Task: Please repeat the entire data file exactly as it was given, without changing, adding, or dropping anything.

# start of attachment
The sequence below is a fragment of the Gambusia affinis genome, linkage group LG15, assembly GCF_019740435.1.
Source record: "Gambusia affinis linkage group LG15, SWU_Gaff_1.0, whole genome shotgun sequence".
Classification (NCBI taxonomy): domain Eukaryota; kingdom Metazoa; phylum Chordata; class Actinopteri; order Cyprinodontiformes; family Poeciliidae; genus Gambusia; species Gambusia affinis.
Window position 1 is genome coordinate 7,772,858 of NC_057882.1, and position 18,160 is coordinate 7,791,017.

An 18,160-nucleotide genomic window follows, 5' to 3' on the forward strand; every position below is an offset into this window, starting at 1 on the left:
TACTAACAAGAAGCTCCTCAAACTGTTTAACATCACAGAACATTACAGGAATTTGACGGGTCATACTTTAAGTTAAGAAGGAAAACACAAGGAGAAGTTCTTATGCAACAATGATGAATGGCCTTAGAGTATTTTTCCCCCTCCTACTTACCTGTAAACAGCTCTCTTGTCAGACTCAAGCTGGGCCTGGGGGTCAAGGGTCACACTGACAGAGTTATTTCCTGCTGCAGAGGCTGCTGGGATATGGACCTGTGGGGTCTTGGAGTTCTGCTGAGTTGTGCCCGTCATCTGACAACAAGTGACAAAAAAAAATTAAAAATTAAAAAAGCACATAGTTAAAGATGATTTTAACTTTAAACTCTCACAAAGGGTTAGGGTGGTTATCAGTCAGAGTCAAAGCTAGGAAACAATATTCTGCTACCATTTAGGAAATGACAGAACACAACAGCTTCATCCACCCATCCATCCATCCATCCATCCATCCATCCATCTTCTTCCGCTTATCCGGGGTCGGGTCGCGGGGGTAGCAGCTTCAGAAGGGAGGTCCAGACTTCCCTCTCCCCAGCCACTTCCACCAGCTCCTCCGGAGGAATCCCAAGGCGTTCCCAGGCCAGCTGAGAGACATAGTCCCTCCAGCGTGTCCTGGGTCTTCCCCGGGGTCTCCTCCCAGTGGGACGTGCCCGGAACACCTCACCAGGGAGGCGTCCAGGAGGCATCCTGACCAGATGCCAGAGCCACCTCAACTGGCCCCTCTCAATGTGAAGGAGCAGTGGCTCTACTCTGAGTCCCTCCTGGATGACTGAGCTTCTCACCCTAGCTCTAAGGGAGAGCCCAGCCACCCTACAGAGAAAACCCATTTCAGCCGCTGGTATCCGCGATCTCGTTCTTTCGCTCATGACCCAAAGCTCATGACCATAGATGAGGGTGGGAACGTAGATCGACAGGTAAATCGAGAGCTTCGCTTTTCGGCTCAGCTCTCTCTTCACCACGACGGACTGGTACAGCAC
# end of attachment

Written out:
The sequence below is a fragment of the Gambusia affinis genome, linkage group LG15, assembly GCF_019740435.1.
Source record: "Gambusia affinis linkage group LG15, SWU_Gaff_1.0, whole genome shotgun sequence".
Classification (NCBI taxonomy): domain Eukaryota; kingdom Metazoa; phylum Chordata; class Actinopteri; order Cyprinodontiformes; family Poeciliidae; genus Gambusia; species Gambusia affinis.
Window position 1 is genome coordinate 7,772,858 of NC_057882.1, and position 18,160 is coordinate 7,791,017.

An 18,160-nucleotide genomic window follows, 5' to 3' on the forward strand; every position below is an offset into this window, starting at 1 on the left:
TACTAACAAGAAGCTCCTCAAACTGTTTAACATCACAGAACATTACAGGAATTTGACGGGTCATACTTTAAGTTAAGAAGGAAAACACAAGGAGAAGTTCTTATGCAACAATGATGAATGGCCTTAGAGTATTTTTCCCCCTCCTACTTACCTGTAAACAGCTCTCTTGTCAGACTCAAGCTGGGCCTGGGGGTCAAGGGTCACACTGACAGAGTTATTTCCTGCTGCAGAGGCTGCTGGGATATGGACCTGTGGGGTCTTGGAGTTCTGCTGAGTTGTGCCCGTCATCTGACAACAAGTGACAAAAAAAAATTAAAAATTAAAAAAGCACATAGTTAAAGATGATTTTAACTTTAAACTCTCACAAAGGGTTAGGGTGGTTATCAGTCAGAGTCAAAGCTAGGAAACAATATTCTGCTACCATTTAGGAAATGACAGAACACAACAGCTTCATCCACCCATCCATCCATCCATCCATCCATCCATCCATCTTCTTCCGCTTATCCGGGGTCGGGTCGCGGGGGTAGCAGCTTCAGAAGGGAGGTCCAGACTTCCCTCTCCCCAGCCACTTCCACCAGCTCCTCCGGAGGAATCCCAAGGCGTTCCCAGGCCAGCTGAGAGACATAGTCCCTCCAGCGTGTCCTGGGTCTTCCCCGGGGTCTCCTCCCAGTGGGACGTGCCCGGAACACCTCACCAGGGAGGCGTCCAGGAGGCATCCTGACCAGATGCCAGAGCCACCTCAACTGGCCCCTCTCAATGTGAAGGAGCAGTGGCTCTACTCTGAGTCCCTCCTGGATGACTGAGCTTCTCACCCTAGCTCTAAGGGAGAGCCCAGCCACCCTACAGAGAAAACCCATTTCAGCCGCTGGTATCCGCGATCTCGTTCTTTCGCTCATGACCCAAAGCTCATGACCATAGATGAGGGTGGGAACGTAGATCGACAGGTAAATCGAGAGCTTCGCTTTTCGGCTCAGCTCTCTCTTCACCACGACGGACTGGTACAGCAC